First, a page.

This post is the first in a series of DVD reviews that I will be doing here at the blog. I am working with SmartFlix to help them develop a curriculum of instructional DVD’s for hand tool work in the woodshop. If you do not know about SmartFlix, take a look at my recent post on them.
After this Hand Tool course is developed, there may be other courses (Power Tools, Furniture making, etc.) that are are developed through my reviews. My understanding is that they will offer the course in a different manner than the standard SmartFlix rentals. For the courses they will rent the DVD’s to users for as long as they want them instead of for just one week at a time.
Just for the record, I have no particular affiliation with SmartFlix except for being a happy customer. I will not receive anything for this effort except for the ability to review the DVD’s. My reviews of the DVD’s will be my own opinions. If I do not feel that a DVD is worthy of being in the course I will make that known and it will not be included.
The three DVD’s that I viewed in this go around were part of a series by English woodworker and teacher David Charlesworth. The first three titles in the series and those reviewed here are:
These DVD’s were recorded at Lie-Nielson Toolworks in 2003. Some of the footage shows David Charlesworth speaking to a class in a shop at the facility and other portions show him one-on-one with the camera in another location. Some of the subjects covered are duplicated at both locations but the alternate scenes cover things a bit differently so, it helps to reinforce the points being made.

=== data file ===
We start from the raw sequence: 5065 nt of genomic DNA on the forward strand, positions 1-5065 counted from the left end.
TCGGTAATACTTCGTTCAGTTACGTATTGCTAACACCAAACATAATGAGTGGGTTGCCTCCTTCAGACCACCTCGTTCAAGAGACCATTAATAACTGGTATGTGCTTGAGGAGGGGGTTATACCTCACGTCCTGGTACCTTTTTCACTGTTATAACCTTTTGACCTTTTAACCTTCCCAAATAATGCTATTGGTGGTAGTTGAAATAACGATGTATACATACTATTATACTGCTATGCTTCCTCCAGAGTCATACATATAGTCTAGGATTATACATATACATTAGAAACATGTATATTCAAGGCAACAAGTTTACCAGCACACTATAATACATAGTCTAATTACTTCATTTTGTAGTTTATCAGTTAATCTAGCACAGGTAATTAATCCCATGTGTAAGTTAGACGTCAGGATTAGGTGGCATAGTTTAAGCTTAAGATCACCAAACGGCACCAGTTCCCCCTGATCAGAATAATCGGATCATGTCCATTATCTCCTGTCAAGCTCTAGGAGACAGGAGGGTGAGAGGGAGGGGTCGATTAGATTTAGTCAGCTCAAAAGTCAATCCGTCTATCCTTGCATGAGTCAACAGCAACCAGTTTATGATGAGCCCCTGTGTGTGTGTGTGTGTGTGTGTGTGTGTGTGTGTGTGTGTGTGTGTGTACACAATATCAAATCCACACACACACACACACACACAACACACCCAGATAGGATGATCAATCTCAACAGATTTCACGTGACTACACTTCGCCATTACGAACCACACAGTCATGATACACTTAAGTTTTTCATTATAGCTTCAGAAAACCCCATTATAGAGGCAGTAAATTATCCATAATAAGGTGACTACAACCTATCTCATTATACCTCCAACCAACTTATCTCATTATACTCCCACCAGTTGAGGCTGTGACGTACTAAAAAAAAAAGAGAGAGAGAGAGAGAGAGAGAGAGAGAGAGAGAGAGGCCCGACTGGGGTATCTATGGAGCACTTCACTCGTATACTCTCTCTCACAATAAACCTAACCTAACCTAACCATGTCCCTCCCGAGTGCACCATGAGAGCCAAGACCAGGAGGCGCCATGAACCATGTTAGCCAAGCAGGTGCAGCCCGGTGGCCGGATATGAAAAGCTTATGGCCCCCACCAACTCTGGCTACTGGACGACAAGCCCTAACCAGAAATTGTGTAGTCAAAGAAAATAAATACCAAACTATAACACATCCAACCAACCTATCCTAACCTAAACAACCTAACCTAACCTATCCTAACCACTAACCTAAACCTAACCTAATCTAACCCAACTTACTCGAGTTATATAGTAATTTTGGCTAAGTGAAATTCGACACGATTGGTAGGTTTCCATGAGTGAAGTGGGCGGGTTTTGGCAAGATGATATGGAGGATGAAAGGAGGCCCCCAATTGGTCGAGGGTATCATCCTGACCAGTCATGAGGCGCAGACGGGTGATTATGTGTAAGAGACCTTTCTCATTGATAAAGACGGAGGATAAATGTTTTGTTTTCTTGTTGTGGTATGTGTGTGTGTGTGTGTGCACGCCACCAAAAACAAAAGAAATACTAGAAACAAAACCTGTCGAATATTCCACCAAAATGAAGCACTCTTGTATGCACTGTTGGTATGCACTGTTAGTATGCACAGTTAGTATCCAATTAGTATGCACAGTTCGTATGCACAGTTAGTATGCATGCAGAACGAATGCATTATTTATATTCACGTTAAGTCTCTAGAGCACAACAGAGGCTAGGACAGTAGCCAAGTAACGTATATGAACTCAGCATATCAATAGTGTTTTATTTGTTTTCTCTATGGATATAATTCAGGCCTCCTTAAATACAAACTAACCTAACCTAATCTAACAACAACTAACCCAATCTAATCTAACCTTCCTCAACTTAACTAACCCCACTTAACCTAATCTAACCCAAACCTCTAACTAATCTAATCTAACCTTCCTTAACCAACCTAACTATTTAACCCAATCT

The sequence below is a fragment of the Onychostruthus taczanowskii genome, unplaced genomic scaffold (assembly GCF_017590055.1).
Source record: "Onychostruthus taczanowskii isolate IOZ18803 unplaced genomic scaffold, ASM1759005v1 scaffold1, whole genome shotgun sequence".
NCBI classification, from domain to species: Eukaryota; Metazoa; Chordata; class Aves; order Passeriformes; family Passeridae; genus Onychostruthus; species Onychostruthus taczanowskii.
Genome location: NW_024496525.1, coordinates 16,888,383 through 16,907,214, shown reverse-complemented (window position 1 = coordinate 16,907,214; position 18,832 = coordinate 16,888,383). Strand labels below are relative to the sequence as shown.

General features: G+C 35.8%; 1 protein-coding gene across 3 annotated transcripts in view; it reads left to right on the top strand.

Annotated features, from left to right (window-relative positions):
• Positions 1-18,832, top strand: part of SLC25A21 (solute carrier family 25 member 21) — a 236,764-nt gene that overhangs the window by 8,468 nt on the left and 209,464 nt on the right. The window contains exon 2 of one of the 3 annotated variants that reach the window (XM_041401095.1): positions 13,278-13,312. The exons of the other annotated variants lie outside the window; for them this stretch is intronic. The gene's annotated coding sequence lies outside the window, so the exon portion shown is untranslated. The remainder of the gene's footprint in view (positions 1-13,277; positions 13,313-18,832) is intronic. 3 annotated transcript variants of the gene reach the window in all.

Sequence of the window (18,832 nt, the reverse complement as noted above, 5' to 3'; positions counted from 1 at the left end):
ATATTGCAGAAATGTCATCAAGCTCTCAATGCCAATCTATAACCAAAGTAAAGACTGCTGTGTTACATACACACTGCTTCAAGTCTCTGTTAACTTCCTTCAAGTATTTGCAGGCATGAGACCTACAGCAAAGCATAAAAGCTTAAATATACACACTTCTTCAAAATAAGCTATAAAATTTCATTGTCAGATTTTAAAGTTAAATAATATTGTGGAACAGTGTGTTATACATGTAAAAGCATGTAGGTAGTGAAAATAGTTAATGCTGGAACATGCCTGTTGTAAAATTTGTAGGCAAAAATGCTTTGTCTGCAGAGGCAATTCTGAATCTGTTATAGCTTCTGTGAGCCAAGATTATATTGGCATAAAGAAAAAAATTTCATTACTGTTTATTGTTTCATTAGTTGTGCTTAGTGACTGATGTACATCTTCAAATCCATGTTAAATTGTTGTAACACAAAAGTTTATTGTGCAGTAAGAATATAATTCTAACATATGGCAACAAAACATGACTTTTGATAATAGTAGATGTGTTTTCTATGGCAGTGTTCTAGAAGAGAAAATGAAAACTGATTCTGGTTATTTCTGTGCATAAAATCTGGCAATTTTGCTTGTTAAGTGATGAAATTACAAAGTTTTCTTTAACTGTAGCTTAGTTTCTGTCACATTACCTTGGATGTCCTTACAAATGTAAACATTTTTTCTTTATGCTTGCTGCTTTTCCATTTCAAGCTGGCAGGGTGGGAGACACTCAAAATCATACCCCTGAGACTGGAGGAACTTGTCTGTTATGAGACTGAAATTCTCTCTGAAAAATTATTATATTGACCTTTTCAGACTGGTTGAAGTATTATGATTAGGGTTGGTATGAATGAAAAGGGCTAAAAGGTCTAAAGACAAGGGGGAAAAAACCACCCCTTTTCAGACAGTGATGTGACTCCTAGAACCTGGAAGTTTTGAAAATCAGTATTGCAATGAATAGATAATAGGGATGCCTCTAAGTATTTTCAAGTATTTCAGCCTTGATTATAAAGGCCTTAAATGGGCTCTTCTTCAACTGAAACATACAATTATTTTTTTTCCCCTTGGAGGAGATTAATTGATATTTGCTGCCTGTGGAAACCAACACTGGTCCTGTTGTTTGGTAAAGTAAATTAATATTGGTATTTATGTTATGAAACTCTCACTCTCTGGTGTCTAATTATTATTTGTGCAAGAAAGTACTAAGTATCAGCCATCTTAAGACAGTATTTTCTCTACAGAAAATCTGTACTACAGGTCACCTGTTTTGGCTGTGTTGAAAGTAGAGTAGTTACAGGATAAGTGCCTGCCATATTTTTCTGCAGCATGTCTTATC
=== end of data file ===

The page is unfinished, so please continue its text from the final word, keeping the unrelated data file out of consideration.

The video production is not fancy. However, it does the job adequately. The clarity of the video and audio are generally very good and the use of graphics (though minimal) helps to reinforce the techniques being demonstrated. There are enough close-up shots to adequately show the techniques, though I do think a few more close shots could have been inserted at times.
David Charlesworth has a very slow and deliberate delivery of the material. He is very thorough and articulate. His English slang for some things was not clear at first but, eventually it became clear what he was talking about. In general, David is very methodical in his presentation – even repetitious. However, in doing so he makes sure that important elements of each subject are reinforced.
Hand Tool Techniques Part 1: Plane Sharpening
In this DVD, Charlesworth covers what he feels are the three keys to effective pereparation of hand planes: getting a razor sharp blade, fettling the chip breaker and flattening the sole of the plane. Sharpening of the plane blade is thoroughly covered as is the preparation of the chip breaker. Though Charlesworth does not really show procedures for flattening the sole of the plane in this DVD, he does speak to why this is important.
The DVD starts with a discussion of sharpening with water stones as well as recommendations of two different brands. Also included are techniques for flattening the stones. From there Charlesworth covers two different strokes for flattening the back of the plane blade – this is done in order to avoid tendencies for hollowing the stones. Potential problems are discussed as well as their possible remedies.
Next is a treatise on sharpening the bevel of the blade including a discussion of grinding and honing angles. Charlesworth chooses to always use a cambered blade and he discusses his rationale for this. First is a demonstration of the Charlesworth “Ruler Trick” for honing the back of the blade. For me, just seeing this one technique is easily reason enough to view the DVD. This was followed by a simple and methodical method for cambering a plane blade using only finger pressure and a simple honing guide.